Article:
‘Largest Tax Increase’ In Kansas Defeated After Rare Overnight Hold

By John Celock

Updated 11:23 a.m. June 11, 2015

Following an additional two hours in session on Thursday morning, the Kansas House defeated the tax bill 21-94 after a series of lawmakers changed from yes to no after it became clear the bill would not pass.

During the two hour session, several lawmakers switched to yes, including three that had changed from yes to no on Wednesday night. During the session, several lawmakers urged their colleagues to pass the bill, with Speaker Pro Temp Peggy Mast (R-Emporia) saying that not passing a tax bill would be “unconstitutional.”

Original Story

Unable to break an impasse amongst Republican lawmakers, Kansas legislative leaders hit the pause button Wednesday night on voting on what is described as the largest tax hike in the state’s history.

The state House paused the vote on the tax bill – needed to cover a $400 million budget deficit – at midnight with 29 House members voting for the bill and 86 against, with 63 votes needed for passage. The House will reconvene at 8 a.m. central time Thursday reassuming the vote count. The state Senate has already passed the bill and lawmakers earlier on Wednesday passed a bill to tweak the Senate action. The impasse comes as House members are in the 111th day of the annual 90 day legislative session.

“There is a lot in this bill. From my understanding this is the largest tax increase in the history of the state of Kansas,” House Democratic Agenda Chairman Brandon Whipple (D-Wichita) said during Wednesday night’s debate.

The bill would hike the state’s sales tax to 6.55 percent, dropping the food sales tax to 4.95 percent in a year, along with opening a study of most sales tax exemptions in the state and start a tax amnesty program. The tax plan is needed to plug a budget hole caused by the large income tax cuts the state enacted in 2012.

The bill would also enact a property tax cap for local governments in the state, requiring cities and counties to go to public referendum if the property tax hike exceeds the rate of inflation.

Republican lawmakers have been at an impasse over how to cover the budget deficit over the 21 days of the overtime session, with some calling for more spending cuts and others for sales tax hikes. The House did not have the votes to pass the tax bill on Monday, with a series of amendments being drafted, including allowing more groups to retain tax exemption status as non-profits. The amendment bill is now pending in the state Senate.

Democrats and a faction in the Republican Party are calling for a tax bill that allows for LLC owners to pay personal income taxes, a cut that was put into effect in the 2012 bill.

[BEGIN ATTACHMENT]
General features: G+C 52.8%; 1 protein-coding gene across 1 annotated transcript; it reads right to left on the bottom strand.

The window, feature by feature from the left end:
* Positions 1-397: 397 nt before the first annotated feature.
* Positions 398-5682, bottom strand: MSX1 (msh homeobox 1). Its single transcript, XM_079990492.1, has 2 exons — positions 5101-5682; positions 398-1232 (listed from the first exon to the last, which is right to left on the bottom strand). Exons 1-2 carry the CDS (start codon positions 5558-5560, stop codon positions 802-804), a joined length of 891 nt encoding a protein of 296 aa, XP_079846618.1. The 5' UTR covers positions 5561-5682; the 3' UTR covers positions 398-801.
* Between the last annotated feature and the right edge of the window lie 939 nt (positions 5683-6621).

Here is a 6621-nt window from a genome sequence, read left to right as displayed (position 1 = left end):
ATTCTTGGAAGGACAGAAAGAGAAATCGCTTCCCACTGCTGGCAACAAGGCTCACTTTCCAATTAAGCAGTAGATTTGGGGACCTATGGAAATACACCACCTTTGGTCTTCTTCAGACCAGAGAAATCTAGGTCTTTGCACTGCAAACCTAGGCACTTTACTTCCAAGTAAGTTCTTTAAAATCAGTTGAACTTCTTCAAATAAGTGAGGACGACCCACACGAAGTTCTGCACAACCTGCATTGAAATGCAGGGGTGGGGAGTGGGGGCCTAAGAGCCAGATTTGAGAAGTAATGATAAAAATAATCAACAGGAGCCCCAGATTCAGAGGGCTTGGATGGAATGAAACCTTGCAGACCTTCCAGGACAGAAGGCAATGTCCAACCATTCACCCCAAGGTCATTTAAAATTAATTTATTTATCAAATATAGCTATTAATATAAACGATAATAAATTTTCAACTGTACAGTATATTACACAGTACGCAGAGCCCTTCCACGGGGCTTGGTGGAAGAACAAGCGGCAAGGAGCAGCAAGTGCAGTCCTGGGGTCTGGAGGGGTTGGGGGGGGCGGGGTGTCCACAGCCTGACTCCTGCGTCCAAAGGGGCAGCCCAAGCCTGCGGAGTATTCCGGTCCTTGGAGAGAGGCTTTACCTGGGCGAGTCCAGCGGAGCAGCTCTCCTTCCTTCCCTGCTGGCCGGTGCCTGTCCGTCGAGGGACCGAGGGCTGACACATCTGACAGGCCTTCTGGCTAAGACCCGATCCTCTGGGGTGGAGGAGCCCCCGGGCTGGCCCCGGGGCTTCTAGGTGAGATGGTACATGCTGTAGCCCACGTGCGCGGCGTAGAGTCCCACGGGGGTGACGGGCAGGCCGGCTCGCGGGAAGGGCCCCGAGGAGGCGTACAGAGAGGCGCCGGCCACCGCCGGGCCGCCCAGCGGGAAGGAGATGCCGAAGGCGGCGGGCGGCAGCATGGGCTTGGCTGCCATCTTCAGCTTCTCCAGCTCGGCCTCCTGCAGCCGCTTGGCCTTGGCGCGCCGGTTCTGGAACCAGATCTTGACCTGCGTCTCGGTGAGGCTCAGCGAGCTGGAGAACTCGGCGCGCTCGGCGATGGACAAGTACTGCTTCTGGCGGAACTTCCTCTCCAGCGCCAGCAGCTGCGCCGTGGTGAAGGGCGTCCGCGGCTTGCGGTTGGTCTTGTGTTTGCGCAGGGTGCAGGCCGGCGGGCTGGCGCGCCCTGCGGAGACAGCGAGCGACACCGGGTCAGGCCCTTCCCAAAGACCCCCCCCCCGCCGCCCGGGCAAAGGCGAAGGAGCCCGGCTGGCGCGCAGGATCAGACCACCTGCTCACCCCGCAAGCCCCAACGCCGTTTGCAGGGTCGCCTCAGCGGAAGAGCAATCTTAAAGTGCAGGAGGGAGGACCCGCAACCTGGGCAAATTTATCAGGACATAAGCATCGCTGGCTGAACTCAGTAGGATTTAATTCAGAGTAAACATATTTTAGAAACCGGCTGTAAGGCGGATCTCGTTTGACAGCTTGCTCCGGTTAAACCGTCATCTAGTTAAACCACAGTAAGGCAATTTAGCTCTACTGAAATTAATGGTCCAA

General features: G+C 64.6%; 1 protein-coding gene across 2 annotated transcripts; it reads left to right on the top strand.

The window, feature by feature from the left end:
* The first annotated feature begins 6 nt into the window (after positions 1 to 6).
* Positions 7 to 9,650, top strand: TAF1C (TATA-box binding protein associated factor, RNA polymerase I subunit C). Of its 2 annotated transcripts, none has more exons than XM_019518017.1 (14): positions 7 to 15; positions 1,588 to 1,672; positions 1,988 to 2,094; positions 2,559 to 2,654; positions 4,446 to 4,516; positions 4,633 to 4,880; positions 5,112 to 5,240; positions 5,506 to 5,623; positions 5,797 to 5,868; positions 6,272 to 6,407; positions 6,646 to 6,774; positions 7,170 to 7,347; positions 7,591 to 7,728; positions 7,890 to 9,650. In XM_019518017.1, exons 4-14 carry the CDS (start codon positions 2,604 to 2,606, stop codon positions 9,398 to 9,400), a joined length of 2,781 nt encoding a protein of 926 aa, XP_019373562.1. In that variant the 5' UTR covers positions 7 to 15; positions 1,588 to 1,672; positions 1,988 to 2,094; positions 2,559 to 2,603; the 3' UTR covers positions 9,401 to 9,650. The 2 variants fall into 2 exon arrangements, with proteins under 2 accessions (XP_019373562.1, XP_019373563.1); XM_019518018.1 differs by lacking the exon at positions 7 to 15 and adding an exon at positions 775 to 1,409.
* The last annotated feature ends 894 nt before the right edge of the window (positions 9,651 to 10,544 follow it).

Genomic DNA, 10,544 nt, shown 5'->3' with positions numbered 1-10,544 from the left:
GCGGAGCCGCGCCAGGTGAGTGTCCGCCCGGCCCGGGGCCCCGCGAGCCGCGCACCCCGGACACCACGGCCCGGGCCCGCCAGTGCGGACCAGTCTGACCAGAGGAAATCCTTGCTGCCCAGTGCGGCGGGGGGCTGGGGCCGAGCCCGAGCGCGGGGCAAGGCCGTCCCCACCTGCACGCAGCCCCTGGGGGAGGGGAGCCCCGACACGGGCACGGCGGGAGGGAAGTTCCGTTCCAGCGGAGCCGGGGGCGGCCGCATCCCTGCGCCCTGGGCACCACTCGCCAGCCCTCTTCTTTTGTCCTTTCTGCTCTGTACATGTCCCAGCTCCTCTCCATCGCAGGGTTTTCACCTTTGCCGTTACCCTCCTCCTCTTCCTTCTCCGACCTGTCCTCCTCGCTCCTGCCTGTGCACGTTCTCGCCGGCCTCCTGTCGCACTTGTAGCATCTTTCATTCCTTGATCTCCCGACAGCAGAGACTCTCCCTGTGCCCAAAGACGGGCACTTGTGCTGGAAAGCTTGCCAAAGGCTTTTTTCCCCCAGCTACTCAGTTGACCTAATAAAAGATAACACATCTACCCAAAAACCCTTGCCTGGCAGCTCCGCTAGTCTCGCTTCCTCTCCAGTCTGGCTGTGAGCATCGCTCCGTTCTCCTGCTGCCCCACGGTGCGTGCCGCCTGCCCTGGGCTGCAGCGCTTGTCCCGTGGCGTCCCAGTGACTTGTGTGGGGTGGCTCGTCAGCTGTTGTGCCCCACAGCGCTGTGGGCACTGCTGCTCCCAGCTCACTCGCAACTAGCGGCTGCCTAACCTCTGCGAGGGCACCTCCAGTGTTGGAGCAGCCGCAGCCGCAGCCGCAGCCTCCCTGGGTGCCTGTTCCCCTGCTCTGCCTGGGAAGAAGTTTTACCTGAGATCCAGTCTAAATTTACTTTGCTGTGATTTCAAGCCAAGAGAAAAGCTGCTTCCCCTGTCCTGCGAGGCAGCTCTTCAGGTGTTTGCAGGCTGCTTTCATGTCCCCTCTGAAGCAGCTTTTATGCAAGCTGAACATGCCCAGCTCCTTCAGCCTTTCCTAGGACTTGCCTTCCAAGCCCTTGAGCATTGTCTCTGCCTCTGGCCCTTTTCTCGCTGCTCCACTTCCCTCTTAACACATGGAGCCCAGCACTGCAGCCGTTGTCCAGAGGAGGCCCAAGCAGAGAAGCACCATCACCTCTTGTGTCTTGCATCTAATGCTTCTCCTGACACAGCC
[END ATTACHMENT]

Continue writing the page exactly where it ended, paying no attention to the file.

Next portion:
“This bill raises $470 million while we leave 330,000 business owners, including myself, not paying taxes,” Rep. Tom Sawyer (D-Wichita) said Wednesday.

Sawyer argued against various new sales taxes in the bill, including those on garage sales and charity raffles.

House Taxation Committee Chairman Marvin Kleeb (R-Overland Park) argued that this was the last chance for lawmakers to pass a revenue bill or face budget cuts. He said that Gov. Sam Brownback (R) would bring lawmakers back in a special session next week to make cuts to the budget if the tax bill failed.

Whipple – who argued against a provision saying that tax deductions for children would not tax effect until a Social Security number was issued for a year – said that the bill should not be rushed. Whipple said the bill was several hundred pages long and should be studied.

“It is better to get the job done right than the job done fast,” Whipple said.

Kleeb said the Social Security time requirement was for the parent not the child.

With a preliminary vote at 44-72 to defeat the bill, a Call of the House was ordered and members locked into the House chamber in an effort by Republican leaders to find an additional 19 votes. Under the rules, absent lawmakers in the state could be compelled to vote.

Brownback reportedly made calls to House members, who were only permitted to leave the chamber to use the bathroom. State senators were also pressed to urge House members to vote yes. After several hours three House members changed their votes from yes to no.

Shortly before midnight central time, House Majority Leader Jene Vickrey (R-Louisberg) pleaded with his colleagues to vote yes, saying budget cuts loomed.

“None of us at this moment will comprehend what will happen to our citizens,” he said.

House Rules Committee Chairman John Barker (R-Abilene) then announced that the House could not suspend the midnight deadline to end the session for the day, due to the House being on final action on a bill. Barker said the House would have to leave at midnight for eight hours and come back in the same spot where they left off. This procedure places the state in the unique position of having the House suspended in the 111th day while the Senate will enter the 112th day on Thursday.

House Minority Leader Tom Burroughs (D-Kansas City) then argued for lawmakers to flip to no and restart the tax process. Following Burrough’s speech, 12 Republican lawmakers flipped from yes to no as the House started an eight hour break.